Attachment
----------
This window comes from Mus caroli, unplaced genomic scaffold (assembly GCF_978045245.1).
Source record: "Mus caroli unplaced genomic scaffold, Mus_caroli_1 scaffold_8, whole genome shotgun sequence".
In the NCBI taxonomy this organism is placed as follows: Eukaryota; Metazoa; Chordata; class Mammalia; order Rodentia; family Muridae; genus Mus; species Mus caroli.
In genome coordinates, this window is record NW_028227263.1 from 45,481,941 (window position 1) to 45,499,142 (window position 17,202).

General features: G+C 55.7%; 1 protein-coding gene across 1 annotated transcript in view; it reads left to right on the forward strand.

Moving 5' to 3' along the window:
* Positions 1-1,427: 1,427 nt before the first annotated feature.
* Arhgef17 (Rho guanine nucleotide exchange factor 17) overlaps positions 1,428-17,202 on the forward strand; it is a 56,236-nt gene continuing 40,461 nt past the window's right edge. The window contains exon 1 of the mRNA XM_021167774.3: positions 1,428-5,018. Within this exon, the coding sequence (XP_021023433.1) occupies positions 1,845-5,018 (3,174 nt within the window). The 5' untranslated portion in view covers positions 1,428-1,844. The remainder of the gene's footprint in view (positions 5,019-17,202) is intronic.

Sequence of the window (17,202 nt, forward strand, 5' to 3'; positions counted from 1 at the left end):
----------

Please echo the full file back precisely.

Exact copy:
This window comes from Mus caroli, unplaced genomic scaffold (assembly GCF_978045245.1).
Source record: "Mus caroli unplaced genomic scaffold, Mus_caroli_1 scaffold_8, whole genome shotgun sequence".
In the NCBI taxonomy this organism is placed as follows: Eukaryota; Metazoa; Chordata; class Mammalia; order Rodentia; family Muridae; genus Mus; species Mus caroli.
In genome coordinates, this window is record NW_028227263.1 from 45,481,941 (window position 1) to 45,499,142 (window position 17,202).

General features: G+C 55.7%; 1 protein-coding gene across 1 annotated transcript in view; it reads left to right on the forward strand.

Moving 5' to 3' along the window:
* Positions 1-1,427: 1,427 nt before the first annotated feature.
* Arhgef17 (Rho guanine nucleotide exchange factor 17) overlaps positions 1,428-17,202 on the forward strand; it is a 56,236-nt gene continuing 40,461 nt past the window's right edge. The window contains exon 1 of the mRNA XM_021167774.3: positions 1,428-5,018. Within this exon, the coding sequence (XP_021023433.1) occupies positions 1,845-5,018 (3,174 nt within the window). The 5' untranslated portion in view covers positions 1,428-1,844. The remainder of the gene's footprint in view (positions 5,019-17,202) is intronic.

Sequence of the window (17,202 nt, forward strand, 5' to 3'; positions counted from 1 at the left end):